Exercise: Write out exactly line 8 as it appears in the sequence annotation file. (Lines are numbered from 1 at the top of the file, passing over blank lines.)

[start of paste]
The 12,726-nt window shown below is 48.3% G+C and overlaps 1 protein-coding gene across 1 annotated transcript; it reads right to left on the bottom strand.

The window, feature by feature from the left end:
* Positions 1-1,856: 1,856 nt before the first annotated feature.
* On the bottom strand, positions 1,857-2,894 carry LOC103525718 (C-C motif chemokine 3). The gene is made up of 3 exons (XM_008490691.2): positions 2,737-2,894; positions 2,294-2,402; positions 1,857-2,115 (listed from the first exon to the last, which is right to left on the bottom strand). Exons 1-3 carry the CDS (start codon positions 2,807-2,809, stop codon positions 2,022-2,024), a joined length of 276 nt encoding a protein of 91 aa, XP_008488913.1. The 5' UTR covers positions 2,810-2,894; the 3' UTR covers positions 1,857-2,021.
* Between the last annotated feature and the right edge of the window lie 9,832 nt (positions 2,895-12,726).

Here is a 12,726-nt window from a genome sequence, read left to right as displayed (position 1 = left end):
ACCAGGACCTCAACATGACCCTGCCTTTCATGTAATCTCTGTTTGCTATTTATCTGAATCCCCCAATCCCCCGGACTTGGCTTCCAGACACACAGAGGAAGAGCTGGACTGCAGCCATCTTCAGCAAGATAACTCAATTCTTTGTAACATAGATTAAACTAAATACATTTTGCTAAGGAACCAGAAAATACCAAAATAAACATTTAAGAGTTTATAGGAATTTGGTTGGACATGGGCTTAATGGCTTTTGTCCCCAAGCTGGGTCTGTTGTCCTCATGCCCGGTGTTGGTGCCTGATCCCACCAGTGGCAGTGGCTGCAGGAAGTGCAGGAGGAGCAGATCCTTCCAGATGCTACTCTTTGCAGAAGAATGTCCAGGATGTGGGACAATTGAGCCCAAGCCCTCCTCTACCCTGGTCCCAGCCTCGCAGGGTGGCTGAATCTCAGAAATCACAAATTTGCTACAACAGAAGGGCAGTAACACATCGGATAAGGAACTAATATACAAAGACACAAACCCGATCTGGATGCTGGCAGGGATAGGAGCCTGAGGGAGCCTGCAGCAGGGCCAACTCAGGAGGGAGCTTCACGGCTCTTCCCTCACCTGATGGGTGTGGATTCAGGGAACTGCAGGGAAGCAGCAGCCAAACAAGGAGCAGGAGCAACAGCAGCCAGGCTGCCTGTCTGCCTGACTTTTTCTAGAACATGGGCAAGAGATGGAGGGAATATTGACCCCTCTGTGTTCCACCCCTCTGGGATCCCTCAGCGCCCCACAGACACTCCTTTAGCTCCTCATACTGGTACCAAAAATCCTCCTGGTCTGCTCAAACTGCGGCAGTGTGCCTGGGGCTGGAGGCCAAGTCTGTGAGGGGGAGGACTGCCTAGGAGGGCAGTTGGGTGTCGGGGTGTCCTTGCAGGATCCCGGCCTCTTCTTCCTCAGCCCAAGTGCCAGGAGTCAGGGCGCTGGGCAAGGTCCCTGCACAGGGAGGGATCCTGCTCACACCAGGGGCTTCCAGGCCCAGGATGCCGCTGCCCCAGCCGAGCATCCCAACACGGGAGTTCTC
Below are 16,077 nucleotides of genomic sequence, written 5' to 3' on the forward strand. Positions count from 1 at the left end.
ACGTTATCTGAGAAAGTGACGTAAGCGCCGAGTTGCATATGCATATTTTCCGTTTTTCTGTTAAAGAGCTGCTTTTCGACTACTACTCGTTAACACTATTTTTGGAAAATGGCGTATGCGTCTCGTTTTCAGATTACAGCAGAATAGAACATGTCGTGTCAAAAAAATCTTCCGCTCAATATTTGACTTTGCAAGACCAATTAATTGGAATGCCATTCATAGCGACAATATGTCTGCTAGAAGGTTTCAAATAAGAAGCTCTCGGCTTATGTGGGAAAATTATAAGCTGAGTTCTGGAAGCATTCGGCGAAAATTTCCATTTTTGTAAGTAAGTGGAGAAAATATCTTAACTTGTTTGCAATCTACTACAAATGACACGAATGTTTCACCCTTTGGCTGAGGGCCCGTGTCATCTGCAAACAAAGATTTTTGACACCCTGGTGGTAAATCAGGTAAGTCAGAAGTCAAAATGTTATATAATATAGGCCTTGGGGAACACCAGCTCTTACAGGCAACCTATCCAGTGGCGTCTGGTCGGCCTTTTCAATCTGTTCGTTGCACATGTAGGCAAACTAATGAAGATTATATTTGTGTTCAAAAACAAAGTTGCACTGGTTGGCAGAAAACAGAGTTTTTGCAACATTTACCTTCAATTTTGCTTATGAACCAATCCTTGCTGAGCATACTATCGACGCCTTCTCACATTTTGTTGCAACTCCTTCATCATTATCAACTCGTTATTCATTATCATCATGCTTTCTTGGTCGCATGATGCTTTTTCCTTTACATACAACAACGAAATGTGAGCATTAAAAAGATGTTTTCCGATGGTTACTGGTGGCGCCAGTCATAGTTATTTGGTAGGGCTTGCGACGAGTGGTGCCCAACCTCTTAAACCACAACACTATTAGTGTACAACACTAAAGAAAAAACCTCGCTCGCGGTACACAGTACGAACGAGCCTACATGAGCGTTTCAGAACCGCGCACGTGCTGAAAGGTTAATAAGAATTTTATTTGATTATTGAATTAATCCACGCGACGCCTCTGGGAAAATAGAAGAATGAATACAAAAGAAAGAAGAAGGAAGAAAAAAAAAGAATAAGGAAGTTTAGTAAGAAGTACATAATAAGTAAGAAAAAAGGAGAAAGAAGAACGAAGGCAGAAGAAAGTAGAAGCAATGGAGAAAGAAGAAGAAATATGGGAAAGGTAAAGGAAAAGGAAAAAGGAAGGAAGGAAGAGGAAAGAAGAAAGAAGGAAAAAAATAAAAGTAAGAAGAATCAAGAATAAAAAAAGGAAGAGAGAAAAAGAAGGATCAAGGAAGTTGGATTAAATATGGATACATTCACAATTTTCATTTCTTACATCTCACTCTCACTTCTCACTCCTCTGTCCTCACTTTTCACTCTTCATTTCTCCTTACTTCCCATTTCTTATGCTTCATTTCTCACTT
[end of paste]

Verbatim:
Below are 16,077 nucleotides of genomic sequence, written 5' to 3' on the forward strand. Positions count from 1 at the left end.